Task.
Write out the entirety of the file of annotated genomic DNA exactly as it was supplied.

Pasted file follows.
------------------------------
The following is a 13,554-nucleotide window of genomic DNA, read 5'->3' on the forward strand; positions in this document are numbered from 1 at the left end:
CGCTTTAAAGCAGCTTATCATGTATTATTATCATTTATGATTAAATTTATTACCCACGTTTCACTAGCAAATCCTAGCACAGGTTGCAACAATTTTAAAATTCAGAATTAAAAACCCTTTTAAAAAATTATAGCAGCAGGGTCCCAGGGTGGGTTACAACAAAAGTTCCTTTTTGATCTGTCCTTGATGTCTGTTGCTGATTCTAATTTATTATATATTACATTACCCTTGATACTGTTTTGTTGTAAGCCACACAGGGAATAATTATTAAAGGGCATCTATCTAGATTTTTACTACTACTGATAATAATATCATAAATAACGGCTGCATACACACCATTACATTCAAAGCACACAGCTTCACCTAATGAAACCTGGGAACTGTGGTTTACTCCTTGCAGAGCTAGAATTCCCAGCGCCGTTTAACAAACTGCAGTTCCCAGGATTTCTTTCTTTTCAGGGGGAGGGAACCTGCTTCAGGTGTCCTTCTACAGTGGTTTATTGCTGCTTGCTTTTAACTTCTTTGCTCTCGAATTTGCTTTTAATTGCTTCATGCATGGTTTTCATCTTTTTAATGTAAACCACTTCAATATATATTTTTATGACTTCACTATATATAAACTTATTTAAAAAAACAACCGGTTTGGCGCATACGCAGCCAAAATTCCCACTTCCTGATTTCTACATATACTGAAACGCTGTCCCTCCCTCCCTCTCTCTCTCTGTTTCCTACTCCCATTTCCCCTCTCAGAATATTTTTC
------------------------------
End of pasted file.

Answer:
The following is a 13,554-nucleotide window of genomic DNA, read 5'->3' on the forward strand; positions in this document are numbered from 1 at the left end:
CGCTTTAAAGCAGCTTATCATGTATTATTATCATTTATGATTAAATTTATTACCCACGTTTCACTAGCAAATCCTAGCACAGGTTGCAACAATTTTAAAATTCAGAATTAAAAACCCTTTTAAAAAATTATAGCAGCAGGGTCCCAGGGTGGGTTACAACAAAAGTTCCTTTTTGATCTGTCCTTGATGTCTGTTGCTGATTCTAATTTATTATATATTACATTACCCTTGATACTGTTTTGTTGTAAGCCACACAGGGAATAATTATTAAAGGGCATCTATCTAGATTTTTACTACTACTGATAATAATATCATAAATAACGGCTGCATACACACCATTACATTCAAAGCACACAGCTTCACCTAATGAAACCTGGGAACTGTGGTTTACTCCTTGCAGAGCTAGAATTCCCAGCGCCGTTTAACAAACTGCAGTTCCCAGGATTTCTTTCTTTTCAGGGGGAGGGAACCTGCTTCAGGTGTCCTTCTACAGTGGTTTATTGCTGCTTGCTTTTAACTTCTTTGCTCTCGAATTTGCTTTTAATTGCTTCATGCATGGTTTTCATCTTTTTAATGTAAACCACTTCAATATATATTTTTATGACTTCACTATATATAAACTTATTTAAAAAAACAACCGGTTTGGCGCATACGCAGCCAAAATTCCCACTTCCTGATTTCTACATATACTGAAACGCTGTCCCTCCCTCCCTCTCTCTCTCTGTTTCCTACTCCCATTTCCCCTCTCAGAATATTTTTC